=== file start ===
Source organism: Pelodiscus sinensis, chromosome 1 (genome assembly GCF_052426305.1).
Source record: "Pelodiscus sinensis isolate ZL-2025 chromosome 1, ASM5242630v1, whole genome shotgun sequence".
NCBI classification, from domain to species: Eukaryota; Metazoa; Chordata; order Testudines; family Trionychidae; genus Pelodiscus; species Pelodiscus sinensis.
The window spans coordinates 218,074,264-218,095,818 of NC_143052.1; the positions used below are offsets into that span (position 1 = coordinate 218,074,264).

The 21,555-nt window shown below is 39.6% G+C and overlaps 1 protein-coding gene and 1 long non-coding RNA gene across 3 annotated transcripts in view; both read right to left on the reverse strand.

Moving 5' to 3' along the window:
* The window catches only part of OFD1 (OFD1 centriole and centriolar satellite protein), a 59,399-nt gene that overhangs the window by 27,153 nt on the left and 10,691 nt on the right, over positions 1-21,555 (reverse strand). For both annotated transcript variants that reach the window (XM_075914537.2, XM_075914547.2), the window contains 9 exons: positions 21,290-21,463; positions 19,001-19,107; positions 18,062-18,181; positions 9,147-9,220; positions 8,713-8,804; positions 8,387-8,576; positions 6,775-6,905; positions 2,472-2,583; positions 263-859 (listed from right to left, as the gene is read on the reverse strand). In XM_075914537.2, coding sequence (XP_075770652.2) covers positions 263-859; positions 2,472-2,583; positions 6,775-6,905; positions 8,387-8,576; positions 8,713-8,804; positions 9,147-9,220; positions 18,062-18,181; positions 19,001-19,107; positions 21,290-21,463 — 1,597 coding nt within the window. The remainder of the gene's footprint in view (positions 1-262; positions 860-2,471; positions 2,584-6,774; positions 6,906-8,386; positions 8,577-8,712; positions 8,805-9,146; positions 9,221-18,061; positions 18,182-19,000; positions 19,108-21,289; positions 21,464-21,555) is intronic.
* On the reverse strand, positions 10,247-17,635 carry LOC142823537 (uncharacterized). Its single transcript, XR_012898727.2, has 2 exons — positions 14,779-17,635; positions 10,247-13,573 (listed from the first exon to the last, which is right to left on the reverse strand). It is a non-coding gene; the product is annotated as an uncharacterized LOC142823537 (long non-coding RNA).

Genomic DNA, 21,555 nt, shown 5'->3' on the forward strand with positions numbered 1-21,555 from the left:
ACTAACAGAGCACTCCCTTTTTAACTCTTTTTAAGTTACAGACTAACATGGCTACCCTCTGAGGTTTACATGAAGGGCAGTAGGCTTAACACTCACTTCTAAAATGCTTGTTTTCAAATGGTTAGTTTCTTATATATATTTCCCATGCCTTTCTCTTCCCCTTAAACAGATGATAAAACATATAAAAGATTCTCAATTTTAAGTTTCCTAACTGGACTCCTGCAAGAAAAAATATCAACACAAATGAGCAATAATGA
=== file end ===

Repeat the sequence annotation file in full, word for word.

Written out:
Source organism: Pelodiscus sinensis, chromosome 1 (genome assembly GCF_052426305.1).
Source record: "Pelodiscus sinensis isolate ZL-2025 chromosome 1, ASM5242630v1, whole genome shotgun sequence".
NCBI classification, from domain to species: Eukaryota; Metazoa; Chordata; order Testudines; family Trionychidae; genus Pelodiscus; species Pelodiscus sinensis.
The window spans coordinates 218,074,264-218,095,818 of NC_143052.1; the positions used below are offsets into that span (position 1 = coordinate 218,074,264).

The 21,555-nt window shown below is 39.6% G+C and overlaps 1 protein-coding gene and 1 long non-coding RNA gene across 3 annotated transcripts in view; both read right to left on the reverse strand.

Moving 5' to 3' along the window:
* The window catches only part of OFD1 (OFD1 centriole and centriolar satellite protein), a 59,399-nt gene that overhangs the window by 27,153 nt on the left and 10,691 nt on the right, over positions 1-21,555 (reverse strand). For both annotated transcript variants that reach the window (XM_075914537.2, XM_075914547.2), the window contains 9 exons: positions 21,290-21,463; positions 19,001-19,107; positions 18,062-18,181; positions 9,147-9,220; positions 8,713-8,804; positions 8,387-8,576; positions 6,775-6,905; positions 2,472-2,583; positions 263-859 (listed from right to left, as the gene is read on the reverse strand). In XM_075914537.2, coding sequence (XP_075770652.2) covers positions 263-859; positions 2,472-2,583; positions 6,775-6,905; positions 8,387-8,576; positions 8,713-8,804; positions 9,147-9,220; positions 18,062-18,181; positions 19,001-19,107; positions 21,290-21,463 — 1,597 coding nt within the window. The remainder of the gene's footprint in view (positions 1-262; positions 860-2,471; positions 2,584-6,774; positions 6,906-8,386; positions 8,577-8,712; positions 8,805-9,146; positions 9,221-18,061; positions 18,182-19,000; positions 19,108-21,289; positions 21,464-21,555) is intronic.
* On the reverse strand, positions 10,247-17,635 carry LOC142823537 (uncharacterized). Its single transcript, XR_012898727.2, has 2 exons — positions 14,779-17,635; positions 10,247-13,573 (listed from the first exon to the last, which is right to left on the reverse strand). It is a non-coding gene; the product is annotated as an uncharacterized LOC142823537 (long non-coding RNA).

Genomic DNA, 21,555 nt, shown 5'->3' on the forward strand with positions numbered 1-21,555 from the left:
ACTAACAGAGCACTCCCTTTTTAACTCTTTTTAAGTTACAGACTAACATGGCTACCCTCTGAGGTTTACATGAAGGGCAGTAGGCTTAACACTCACTTCTAAAATGCTTGTTTTCAAATGGTTAGTTTCTTATATATATTTCCCATGCCTTTCTCTTCCCCTTAAACAGATGATAAAACATATAAAAGATTCTCAATTTTAAGTTTCCTAACTGGACTCCTGCAAGAAAAAATATCAACACAAATGAGCAATAATGA